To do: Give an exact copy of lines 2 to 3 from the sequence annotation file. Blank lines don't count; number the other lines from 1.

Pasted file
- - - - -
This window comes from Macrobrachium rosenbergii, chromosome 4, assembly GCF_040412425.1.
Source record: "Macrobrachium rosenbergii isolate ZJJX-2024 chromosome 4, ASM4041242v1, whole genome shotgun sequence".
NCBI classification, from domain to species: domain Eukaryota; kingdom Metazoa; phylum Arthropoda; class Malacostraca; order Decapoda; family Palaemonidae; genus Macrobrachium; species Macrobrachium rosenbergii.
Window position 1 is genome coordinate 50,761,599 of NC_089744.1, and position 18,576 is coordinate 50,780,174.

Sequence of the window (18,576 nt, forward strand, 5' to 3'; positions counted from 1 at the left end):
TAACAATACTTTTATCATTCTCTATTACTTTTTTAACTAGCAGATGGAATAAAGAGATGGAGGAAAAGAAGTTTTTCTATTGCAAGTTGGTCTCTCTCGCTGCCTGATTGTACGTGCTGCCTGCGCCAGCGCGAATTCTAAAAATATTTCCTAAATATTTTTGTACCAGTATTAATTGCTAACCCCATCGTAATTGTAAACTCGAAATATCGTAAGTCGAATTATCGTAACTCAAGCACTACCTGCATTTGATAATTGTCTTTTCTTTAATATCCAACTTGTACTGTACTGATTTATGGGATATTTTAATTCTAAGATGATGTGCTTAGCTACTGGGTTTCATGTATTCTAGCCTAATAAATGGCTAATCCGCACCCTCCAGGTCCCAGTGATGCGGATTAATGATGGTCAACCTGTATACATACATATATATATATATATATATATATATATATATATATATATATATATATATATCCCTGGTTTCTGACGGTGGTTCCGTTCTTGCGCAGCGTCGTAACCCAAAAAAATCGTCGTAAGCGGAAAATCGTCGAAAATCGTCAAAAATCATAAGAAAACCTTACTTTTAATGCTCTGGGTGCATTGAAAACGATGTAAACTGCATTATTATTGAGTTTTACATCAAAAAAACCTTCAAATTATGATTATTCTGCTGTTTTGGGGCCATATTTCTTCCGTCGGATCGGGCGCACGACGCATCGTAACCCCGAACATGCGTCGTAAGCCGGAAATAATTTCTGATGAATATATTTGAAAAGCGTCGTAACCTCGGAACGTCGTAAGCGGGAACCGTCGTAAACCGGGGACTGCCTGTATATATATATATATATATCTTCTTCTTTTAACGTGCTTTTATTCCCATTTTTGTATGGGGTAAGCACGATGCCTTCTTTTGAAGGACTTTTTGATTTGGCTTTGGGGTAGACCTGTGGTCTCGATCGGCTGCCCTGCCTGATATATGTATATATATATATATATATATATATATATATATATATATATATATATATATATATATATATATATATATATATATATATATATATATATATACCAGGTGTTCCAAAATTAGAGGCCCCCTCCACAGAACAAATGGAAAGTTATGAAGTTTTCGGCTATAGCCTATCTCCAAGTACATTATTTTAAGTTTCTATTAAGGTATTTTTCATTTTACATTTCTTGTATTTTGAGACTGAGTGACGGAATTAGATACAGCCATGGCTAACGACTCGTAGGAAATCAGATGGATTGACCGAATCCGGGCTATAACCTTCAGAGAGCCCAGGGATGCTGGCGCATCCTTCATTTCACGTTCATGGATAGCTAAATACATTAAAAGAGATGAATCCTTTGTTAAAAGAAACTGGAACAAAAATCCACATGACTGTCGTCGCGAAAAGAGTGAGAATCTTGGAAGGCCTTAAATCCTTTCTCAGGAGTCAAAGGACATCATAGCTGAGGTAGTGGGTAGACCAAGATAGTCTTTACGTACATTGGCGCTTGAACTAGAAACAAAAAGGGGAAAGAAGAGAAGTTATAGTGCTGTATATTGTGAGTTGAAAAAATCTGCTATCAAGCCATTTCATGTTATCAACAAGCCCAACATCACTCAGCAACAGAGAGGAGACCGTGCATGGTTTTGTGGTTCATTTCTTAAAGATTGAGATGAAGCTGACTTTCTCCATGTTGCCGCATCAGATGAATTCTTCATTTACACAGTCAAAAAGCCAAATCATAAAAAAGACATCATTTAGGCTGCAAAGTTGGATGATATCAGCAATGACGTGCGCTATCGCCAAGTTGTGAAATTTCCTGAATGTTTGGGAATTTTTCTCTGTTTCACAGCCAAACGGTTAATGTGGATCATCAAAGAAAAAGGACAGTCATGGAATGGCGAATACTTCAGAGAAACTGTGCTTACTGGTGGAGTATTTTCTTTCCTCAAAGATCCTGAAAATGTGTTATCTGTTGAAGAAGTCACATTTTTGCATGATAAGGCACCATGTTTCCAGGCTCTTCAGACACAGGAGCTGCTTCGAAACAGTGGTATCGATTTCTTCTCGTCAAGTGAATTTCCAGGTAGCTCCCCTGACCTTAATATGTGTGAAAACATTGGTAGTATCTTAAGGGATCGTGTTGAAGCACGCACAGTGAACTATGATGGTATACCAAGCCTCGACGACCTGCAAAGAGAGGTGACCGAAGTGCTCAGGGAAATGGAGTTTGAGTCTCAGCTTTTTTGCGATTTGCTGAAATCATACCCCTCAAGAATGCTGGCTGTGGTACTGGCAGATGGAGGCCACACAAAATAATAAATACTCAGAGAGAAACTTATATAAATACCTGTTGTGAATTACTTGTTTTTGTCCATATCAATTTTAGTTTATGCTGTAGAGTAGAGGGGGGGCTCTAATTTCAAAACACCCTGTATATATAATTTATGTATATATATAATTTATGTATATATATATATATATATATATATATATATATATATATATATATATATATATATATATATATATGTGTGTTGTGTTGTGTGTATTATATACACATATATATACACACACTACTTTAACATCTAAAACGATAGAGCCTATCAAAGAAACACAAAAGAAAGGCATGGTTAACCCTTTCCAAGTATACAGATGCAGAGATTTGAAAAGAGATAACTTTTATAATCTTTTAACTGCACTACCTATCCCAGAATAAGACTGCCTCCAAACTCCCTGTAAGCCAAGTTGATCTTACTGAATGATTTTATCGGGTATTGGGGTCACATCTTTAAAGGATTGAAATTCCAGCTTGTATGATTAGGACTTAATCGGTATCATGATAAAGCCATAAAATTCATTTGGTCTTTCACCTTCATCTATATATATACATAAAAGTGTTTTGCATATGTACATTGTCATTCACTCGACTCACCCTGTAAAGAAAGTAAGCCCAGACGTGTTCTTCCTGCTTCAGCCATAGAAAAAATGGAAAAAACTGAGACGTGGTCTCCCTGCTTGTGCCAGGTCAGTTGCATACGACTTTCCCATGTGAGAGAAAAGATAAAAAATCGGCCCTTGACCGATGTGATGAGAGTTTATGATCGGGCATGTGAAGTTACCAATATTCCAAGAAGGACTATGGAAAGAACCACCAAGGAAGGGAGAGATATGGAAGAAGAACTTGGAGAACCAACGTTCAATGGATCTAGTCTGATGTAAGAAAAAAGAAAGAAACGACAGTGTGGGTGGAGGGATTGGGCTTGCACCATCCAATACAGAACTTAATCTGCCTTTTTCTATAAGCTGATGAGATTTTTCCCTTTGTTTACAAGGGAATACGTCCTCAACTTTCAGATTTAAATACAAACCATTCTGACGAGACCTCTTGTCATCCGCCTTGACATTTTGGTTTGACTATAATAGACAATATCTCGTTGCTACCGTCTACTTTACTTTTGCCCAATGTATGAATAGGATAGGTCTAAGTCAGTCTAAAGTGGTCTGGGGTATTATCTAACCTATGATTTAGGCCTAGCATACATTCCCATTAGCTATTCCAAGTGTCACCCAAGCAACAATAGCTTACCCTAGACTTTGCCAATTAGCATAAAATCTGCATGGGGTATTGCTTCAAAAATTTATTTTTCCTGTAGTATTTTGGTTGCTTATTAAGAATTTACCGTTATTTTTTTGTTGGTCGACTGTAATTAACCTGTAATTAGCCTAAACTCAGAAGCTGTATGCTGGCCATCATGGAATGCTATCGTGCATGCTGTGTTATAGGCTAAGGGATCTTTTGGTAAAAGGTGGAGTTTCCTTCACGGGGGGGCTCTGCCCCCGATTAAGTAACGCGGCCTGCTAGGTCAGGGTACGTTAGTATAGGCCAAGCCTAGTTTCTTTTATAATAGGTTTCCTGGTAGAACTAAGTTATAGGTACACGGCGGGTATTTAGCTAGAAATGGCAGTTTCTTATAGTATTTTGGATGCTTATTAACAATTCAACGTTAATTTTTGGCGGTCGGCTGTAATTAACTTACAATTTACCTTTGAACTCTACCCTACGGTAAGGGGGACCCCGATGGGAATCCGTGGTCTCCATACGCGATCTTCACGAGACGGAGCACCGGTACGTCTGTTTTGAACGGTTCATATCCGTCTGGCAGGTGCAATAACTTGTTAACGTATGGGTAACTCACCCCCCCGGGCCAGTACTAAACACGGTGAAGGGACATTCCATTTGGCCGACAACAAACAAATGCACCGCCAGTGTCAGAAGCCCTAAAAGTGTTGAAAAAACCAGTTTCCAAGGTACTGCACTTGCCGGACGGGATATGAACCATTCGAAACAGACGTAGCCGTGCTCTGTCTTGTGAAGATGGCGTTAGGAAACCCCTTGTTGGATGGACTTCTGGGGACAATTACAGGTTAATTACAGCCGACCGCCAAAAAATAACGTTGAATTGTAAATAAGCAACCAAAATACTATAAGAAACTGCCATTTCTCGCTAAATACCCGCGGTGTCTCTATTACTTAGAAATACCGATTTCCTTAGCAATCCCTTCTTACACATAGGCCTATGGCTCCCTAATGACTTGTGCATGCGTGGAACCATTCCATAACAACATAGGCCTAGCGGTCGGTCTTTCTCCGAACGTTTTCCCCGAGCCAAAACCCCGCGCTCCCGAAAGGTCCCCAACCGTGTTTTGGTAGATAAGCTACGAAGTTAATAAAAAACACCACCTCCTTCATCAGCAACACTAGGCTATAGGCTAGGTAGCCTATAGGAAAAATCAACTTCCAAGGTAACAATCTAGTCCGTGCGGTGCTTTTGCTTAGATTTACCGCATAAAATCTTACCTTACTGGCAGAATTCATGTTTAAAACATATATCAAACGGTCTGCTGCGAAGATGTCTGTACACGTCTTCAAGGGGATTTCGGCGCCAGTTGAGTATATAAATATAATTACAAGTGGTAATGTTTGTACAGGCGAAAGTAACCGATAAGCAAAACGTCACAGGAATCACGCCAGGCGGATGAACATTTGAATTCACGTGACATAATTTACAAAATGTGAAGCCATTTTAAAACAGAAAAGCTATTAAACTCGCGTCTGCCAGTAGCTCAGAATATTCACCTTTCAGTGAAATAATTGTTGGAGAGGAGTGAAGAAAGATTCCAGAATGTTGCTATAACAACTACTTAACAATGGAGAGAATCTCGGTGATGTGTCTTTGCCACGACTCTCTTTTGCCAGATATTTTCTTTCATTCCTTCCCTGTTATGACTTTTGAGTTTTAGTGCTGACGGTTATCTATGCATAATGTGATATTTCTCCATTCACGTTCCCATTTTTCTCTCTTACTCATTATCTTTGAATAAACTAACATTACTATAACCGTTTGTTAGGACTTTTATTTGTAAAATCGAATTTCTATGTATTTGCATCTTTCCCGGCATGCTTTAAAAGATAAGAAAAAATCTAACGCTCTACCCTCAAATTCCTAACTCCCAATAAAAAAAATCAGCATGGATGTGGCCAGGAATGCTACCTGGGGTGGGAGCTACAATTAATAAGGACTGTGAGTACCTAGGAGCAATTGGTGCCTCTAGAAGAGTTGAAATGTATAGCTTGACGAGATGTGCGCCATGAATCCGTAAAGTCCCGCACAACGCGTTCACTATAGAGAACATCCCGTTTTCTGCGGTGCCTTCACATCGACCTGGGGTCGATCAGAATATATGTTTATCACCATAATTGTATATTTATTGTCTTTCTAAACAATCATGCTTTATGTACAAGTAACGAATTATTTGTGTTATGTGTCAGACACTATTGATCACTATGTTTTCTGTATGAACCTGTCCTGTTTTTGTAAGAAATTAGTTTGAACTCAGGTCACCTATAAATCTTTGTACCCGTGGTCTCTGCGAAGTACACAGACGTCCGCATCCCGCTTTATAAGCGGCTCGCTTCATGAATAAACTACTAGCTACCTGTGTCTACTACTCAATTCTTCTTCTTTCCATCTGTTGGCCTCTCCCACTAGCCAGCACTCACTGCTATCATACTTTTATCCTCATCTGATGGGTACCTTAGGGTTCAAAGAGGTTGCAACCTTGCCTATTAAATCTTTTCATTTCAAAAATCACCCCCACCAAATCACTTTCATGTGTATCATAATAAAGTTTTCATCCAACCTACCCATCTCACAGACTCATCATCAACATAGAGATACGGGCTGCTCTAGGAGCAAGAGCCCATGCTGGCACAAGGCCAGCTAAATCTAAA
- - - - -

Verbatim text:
Source record: "Macrobrachium rosenbergii isolate ZJJX-2024 chromosome 4, ASM4041242v1, whole genome shotgun sequence".
NCBI classification, from domain to species: domain Eukaryota; kingdom Metazoa; phylum Arthropoda; class Malacostraca; order Decapoda; family Palaemonidae; genus Macrobrachium; species Macrobrachium rosenbergii.